Derbyshire residents are to be asked what they think about how the council looks after its roads and other transport services.
Around 3,300 people countywide, chosen randomly, are to be asked for their feedback on how Derbyshire County Council maintains its highways.
As part of the 2019 National Highways Transport Public Satisfaction Survey residents will be asked to rate how the council manages roadworks, deals with congestion and looks after its pavements and footpaths.
Local residents will also be asked to say what they think about bus and community transport services supported by the council, road safety, cycling routes and how easy it is to get to, and use, highways-related facilities.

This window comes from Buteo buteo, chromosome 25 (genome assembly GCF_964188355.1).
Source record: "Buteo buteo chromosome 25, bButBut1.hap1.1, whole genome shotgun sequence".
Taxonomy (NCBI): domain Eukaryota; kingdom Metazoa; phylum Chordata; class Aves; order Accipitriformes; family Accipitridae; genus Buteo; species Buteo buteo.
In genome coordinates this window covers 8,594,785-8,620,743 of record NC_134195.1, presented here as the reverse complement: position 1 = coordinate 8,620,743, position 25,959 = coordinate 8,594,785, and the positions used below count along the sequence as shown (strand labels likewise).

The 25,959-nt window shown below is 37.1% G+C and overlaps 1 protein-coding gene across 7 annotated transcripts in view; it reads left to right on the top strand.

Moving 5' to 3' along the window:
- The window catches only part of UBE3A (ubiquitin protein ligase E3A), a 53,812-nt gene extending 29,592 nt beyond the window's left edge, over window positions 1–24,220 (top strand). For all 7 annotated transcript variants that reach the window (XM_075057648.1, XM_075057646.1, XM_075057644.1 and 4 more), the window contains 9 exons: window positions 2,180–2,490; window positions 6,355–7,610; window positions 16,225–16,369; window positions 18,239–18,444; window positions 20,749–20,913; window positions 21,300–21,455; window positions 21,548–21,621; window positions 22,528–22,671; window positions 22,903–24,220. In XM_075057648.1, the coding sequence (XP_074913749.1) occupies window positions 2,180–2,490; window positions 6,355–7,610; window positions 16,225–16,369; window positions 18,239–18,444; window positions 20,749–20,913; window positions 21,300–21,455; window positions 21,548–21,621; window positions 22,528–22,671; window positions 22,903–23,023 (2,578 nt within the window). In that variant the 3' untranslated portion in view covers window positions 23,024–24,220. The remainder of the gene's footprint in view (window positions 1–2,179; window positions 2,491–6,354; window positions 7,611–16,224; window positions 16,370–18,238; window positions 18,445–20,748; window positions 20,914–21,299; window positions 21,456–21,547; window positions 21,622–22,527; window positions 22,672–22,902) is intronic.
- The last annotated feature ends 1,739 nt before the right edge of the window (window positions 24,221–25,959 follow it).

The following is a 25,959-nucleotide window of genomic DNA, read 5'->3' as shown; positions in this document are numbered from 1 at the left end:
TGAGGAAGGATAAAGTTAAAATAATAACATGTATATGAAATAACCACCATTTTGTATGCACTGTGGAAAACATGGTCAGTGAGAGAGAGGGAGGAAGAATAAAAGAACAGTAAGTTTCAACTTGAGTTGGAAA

The survey is being sent out from Friday 7 June, with results being published in late October.
This year 111 authorities have signed up to take part in the questionnaire. The results rank individual authorities against each other.
Derbyshire has taken part in the survey since it was first launched in 2008. Last year the council rated top for how it is doing compared to other county councils nationally who took part.
Councillor Simon Spencer, Derbyshire County Council’s Cabinet Member for Highways, Transport and Infrastructure, said: “Keeping Derbyshire moving is a top priority for us so understanding what is important to local residents will help us to deliver the most efficient and effective services.”
Councillor Spencer added: “By comparing results with other councils it helps us to share best practice for the benefit of the people of Derbyshire and I would encourage anyone who receives a copy of this survey to have their say to help inform our services.”